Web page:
Can You Reverse Tooth Decay?


Tooth decay is a common dental issue dentists come across with their patients each day.

Tooth decay is a condition that can hit anyone regardless of age. It mainly affects individuals that consume lots of sugar in their diets. Consuming lots of sugary foods and drinks creates a conducive environment for plaque buildup. If left unchecked, excessive plaque buildup causes other dental issues like cavities, gum disease, and dental abscesses – all of which are severe dental issues that could cost an arm and a leg to treat.

Due to how common tooth decay is, many people are left wondering if it’s reversible. If you’re among those asking this question too yourself, continue reading to learn more about tooth decay, including its symptoms, if tooth decay is reversible, and how to prevent it.

What Is Tooth Decay?

Tooth decay is the first phase of cavity development. 

Tooth decay occurs when the acids produced by plaque and bacteria in your mouth interfere with the mineral content in your teeth, causing the teeth’ enamel to become weak. Elements in your diet can also weaken the enamel on the teeth’ surface. 

Can You Reverse Tooth Decay?

Whether or not you can reverse tooth decay depends on when it’s spotted. Timely intervention can help reverse decay when it has only interfered with your tooth’s enamel or outer layer. 

If the decay has proceeded to the softer inner segment of your tooth, it can’t be reversed. It’s essential to seek treatment from professionals like Windham Dental group immediately after you spot signs of tooth decay. This way, you get proper, timely treatment to prevent the condition from progressing further. Failure to which, tooth decay may continue eating into your teeth and cause severe dental issues.

What Causes Tooth Decay?

Tooth decay is caused by bacteria that live happily in your mouth 24/7. They feast on sugary foods and beverages you consume, then they produce harmful acids that dissolve in your tooth enamel. If you love sugary diets and other foods that break into sugars, you’re an ideal candidate for decay and cavity.

Suppose you don’t practice good dental hygiene, including brushing at least twice and flossing once a day. The acids produced by bacteria in your mouth build up plaques that develop into tartar with time. 

Signs Of Tooth Decay

Though tooth decay might not be characterized by pain, it comes with the following symptoms:

  • Bad taste in the mouth;
  • Halitosis or bad breath;
  • Tooth sensitivity after eating or drinking cold or hot food and drinks;
  • Toothache characterized by sharp pain capable of depriving you of sleep;
  • Black, gray, or brown spots on your teeth; and others. 

An individual with tooth decay may experience all or a few symptoms.

What Are The Stages Of Tooth Decay?

Tooth decay happens in stages. As earlier stated, catching it in the first stage is the key to reversing it. The five stages of tooth decay are as follows:

Demineralization: This is the first stage of tooth decay, characterized by tiny white spots on teeth. These spots are formed after the minerals in the enamel have broken down.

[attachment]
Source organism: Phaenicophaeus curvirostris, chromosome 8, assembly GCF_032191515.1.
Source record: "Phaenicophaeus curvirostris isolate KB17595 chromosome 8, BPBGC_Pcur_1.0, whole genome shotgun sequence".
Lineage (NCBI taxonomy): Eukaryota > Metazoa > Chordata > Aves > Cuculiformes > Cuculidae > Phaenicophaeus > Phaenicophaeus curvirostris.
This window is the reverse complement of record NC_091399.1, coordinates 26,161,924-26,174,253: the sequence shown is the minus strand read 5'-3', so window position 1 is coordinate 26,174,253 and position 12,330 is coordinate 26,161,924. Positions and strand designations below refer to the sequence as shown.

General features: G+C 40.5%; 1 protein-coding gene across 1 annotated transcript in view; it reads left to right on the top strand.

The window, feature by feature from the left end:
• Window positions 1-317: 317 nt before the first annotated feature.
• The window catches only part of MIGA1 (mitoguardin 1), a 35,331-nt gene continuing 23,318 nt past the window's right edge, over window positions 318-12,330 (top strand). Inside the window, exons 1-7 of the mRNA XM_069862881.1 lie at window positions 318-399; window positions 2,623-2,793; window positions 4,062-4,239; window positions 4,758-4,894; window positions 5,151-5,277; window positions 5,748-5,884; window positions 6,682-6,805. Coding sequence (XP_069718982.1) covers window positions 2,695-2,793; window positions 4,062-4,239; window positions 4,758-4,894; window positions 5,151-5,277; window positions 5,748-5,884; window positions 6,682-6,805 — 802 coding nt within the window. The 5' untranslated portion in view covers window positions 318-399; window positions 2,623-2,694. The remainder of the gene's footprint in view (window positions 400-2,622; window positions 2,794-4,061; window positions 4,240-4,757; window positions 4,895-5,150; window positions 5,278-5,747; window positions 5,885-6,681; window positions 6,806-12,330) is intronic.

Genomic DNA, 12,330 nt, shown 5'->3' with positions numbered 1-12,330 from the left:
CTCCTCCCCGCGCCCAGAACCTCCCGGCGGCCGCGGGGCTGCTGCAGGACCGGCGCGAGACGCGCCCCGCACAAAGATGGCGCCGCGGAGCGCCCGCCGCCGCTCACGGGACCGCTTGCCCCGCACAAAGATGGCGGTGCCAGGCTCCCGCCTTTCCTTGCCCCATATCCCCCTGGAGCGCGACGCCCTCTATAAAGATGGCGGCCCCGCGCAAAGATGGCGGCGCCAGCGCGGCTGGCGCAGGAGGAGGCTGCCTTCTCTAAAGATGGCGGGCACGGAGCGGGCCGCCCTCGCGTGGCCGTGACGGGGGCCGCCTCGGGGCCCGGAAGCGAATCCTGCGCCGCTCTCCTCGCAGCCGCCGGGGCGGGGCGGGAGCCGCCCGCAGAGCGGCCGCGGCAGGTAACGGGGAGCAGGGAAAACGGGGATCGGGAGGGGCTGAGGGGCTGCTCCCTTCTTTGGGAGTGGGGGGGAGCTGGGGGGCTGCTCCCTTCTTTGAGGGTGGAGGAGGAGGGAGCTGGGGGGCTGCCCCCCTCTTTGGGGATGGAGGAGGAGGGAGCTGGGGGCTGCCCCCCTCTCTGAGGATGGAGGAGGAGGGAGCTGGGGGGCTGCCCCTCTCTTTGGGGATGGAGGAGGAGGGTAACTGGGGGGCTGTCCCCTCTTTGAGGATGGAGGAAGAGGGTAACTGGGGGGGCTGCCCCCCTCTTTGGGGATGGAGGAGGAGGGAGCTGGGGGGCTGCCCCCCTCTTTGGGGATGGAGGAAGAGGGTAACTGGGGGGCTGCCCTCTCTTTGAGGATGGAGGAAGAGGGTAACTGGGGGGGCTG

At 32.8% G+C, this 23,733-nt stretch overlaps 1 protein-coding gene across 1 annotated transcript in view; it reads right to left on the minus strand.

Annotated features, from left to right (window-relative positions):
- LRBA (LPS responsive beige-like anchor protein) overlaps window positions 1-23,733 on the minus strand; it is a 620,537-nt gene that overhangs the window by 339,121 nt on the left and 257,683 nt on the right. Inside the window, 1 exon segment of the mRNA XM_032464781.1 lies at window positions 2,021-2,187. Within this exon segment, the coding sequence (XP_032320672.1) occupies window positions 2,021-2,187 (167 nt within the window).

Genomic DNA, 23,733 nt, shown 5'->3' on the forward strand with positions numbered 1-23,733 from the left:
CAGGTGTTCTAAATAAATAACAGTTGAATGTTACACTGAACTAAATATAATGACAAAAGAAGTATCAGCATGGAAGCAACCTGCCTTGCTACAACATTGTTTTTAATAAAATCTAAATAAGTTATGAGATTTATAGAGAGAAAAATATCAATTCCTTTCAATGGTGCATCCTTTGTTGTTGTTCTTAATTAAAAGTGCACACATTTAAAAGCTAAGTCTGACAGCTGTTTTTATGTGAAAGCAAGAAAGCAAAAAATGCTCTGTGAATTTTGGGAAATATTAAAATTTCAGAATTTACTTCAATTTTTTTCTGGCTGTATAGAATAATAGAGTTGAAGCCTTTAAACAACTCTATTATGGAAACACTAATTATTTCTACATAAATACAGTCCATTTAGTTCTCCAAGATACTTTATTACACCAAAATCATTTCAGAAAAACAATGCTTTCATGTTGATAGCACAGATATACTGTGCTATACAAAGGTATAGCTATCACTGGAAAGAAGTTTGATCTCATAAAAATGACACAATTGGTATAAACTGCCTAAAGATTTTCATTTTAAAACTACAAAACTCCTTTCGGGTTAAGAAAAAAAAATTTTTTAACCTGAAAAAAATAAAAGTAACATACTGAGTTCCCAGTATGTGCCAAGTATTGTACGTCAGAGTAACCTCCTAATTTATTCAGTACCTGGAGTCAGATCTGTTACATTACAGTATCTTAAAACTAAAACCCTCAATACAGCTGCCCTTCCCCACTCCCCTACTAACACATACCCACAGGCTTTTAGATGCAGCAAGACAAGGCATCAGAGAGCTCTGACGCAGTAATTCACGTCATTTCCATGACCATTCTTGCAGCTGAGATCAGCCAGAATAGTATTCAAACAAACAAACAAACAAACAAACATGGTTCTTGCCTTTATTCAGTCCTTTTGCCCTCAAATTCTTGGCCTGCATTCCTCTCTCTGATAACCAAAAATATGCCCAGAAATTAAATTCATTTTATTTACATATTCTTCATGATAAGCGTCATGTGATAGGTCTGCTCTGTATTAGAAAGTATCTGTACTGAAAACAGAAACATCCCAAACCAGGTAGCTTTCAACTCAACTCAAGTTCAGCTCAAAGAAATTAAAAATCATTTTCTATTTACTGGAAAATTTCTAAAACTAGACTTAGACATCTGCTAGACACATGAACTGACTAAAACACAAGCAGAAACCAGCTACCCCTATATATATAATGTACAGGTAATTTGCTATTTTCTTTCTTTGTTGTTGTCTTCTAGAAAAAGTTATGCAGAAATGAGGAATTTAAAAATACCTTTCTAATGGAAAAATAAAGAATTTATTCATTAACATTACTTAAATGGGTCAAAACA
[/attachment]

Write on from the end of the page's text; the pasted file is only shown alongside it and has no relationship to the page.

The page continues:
Enamel Decay: If you don’t treat the first stage of tooth decay, it proceeds to enamel decay. During this stage, holes might become visible, and the white spots become brown.

Dentin Decay: Dentin is the softer layer below the enamel. After the plaque and bacteria have accessed dentin, cavities form quickly. At this point, your teeth become sensitive, and the brown spots become darker.

Pulp Damage: Your teeth are alive, thanks to the pulp, which contains nerves and blood vessels. These vessels and nerves supply your teeth with nutrients to support their health. Once the cavities have reached the pulp, you begin experiencing pain. You might also develop swelling and readiness on the gums surrounding the affected tooth. The dark brown spots become even darker or change color to black.

Abscessed Tooth: You’re more likely to develop an infection following an abscessed tooth. This dental condition causes pus-filled pockets to form at the tip of the tooth root. Abscessed tooth symptoms include pain that proceeds to the jaw or face. And you might develop swelling on the face and lymph nodes in your neck. In severe cases, abscesses can spread to other body parts, including the brain.

How To Prevent Tooth Decay

Since you can’t reverse tooth decay if it has progressed to later stages, preventing it from occurring is vital. There are easy lifestyle changes that can prevent you from developing this dental condition and also stop it from progressing. These changes include:

  • Improving your oral hygiene;
  • Reducing sugar intake;
  • Changing your toothbrush regularly;
  • Drinking lots of water;
  • Scheduling regular professional dental checkups; and the like. 

Sugars are the most common culprits for dental decay. Prevent too much sugar from accumulating in your mouth by brushing your teeth after consuming sweets and other sugary treats.


Tooth decay is among the most common dental issues among people of all ages. This condition affects people who consume sugary food and fail to care for their teeth. Tooth decay is reversible when caught during the early stages but irreversible after progressing to the final stages. The best treatment for tooth decay is preventing it from developing by maintaining proper oral hygiene and saying no to sugary foods and drinks.